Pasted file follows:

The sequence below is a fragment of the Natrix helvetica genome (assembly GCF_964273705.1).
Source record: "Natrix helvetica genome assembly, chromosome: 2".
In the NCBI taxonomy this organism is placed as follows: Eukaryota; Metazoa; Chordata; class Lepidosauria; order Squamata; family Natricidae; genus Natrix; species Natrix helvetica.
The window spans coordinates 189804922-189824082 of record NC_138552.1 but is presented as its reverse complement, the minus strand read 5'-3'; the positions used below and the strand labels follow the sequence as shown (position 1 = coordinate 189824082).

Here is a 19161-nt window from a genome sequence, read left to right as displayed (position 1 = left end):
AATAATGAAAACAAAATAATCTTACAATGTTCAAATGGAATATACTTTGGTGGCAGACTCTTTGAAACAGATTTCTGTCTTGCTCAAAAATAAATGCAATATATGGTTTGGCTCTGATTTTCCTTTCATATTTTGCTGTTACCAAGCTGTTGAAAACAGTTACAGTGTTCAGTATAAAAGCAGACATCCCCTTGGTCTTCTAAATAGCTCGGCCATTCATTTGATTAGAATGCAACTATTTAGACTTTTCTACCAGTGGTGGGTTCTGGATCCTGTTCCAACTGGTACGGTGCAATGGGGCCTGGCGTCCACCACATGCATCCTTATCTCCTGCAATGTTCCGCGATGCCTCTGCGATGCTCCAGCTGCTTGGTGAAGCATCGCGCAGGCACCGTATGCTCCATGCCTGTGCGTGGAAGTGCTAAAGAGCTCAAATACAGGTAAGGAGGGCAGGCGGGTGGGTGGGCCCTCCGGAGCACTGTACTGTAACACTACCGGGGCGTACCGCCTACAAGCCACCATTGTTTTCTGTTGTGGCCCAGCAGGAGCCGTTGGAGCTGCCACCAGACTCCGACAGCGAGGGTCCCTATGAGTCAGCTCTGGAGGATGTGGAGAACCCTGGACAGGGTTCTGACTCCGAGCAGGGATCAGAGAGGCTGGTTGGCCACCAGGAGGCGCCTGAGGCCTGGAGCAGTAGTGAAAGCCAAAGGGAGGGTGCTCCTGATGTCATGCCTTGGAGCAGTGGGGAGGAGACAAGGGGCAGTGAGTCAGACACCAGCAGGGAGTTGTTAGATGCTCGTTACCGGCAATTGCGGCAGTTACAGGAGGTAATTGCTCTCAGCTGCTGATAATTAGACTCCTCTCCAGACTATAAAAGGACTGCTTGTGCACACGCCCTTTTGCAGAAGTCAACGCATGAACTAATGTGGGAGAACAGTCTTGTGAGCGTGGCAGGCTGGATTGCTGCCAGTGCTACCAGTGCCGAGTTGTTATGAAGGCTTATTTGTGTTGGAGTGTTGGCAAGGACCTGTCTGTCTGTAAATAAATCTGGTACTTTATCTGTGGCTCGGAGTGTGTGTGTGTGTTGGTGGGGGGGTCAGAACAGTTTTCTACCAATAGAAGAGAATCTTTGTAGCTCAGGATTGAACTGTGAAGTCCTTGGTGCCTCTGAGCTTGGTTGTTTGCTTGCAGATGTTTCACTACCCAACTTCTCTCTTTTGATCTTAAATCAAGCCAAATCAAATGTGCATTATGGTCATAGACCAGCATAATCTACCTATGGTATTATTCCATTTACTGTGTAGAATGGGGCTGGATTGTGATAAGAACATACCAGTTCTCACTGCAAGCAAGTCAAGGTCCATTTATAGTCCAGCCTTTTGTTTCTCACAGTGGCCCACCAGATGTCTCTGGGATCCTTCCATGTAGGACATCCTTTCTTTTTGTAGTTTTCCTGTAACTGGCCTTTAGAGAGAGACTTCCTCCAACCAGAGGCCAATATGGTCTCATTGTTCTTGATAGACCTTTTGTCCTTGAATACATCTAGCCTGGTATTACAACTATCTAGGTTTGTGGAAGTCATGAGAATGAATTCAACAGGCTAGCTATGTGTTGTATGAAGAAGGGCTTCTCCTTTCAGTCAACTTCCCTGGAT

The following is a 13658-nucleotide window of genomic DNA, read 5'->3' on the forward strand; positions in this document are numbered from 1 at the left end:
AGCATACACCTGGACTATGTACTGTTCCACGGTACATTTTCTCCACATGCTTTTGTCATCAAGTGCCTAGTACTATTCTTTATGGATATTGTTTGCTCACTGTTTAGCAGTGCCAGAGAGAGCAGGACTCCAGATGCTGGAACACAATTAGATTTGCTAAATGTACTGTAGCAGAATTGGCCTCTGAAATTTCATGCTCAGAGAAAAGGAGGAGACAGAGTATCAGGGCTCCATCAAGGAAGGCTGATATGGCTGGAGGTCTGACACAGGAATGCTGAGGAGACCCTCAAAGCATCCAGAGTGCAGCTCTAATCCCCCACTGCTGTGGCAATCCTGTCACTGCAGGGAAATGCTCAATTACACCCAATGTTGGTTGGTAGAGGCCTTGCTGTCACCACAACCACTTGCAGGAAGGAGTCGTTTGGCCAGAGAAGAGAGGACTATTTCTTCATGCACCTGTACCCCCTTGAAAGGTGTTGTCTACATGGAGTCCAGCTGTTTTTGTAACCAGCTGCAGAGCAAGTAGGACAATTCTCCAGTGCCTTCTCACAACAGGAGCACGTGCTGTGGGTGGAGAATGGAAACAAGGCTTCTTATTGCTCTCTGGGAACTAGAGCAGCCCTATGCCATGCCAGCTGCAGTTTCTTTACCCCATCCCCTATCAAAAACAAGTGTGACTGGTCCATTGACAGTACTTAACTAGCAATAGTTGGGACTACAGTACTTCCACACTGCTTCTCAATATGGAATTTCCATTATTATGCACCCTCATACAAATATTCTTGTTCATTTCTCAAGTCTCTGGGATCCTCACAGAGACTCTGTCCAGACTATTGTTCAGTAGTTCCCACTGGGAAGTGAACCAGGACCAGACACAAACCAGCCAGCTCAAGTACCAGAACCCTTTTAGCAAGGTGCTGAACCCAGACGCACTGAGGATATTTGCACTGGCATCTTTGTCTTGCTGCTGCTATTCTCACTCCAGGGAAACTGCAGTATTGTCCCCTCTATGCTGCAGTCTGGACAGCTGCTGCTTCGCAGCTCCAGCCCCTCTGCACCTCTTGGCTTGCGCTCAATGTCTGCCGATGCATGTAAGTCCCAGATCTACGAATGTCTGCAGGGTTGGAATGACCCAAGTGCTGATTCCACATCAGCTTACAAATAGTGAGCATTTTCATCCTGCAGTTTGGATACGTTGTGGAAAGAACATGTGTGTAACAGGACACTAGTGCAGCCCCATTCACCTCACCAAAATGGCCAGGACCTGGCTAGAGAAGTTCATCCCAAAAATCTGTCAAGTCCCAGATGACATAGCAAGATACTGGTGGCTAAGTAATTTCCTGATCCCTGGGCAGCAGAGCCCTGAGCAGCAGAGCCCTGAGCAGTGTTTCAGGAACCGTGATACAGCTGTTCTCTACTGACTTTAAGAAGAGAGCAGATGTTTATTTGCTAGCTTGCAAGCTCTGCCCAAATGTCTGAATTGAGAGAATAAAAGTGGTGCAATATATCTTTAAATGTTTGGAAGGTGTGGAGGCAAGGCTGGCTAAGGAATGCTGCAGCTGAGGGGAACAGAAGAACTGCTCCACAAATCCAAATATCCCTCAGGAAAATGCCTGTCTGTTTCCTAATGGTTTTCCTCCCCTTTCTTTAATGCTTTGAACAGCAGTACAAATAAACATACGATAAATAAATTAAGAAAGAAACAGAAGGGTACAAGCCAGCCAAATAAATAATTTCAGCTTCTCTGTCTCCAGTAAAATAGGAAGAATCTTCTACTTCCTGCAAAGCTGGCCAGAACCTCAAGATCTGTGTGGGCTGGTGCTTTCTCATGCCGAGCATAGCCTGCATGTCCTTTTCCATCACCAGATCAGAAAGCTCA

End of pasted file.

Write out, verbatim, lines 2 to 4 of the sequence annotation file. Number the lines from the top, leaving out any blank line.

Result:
Source record: "Natrix helvetica genome assembly, chromosome: 2".
In the NCBI taxonomy this organism is placed as follows: Eukaryota; Metazoa; Chordata; class Lepidosauria; order Squamata; family Natricidae; genus Natrix; species Natrix helvetica.
The window spans coordinates 189804922-189824082 of record NC_138552.1 but is presented as its reverse complement, the minus strand read 5'-3'; the positions used below and the strand labels follow the sequence as shown (position 1 = coordinate 189824082).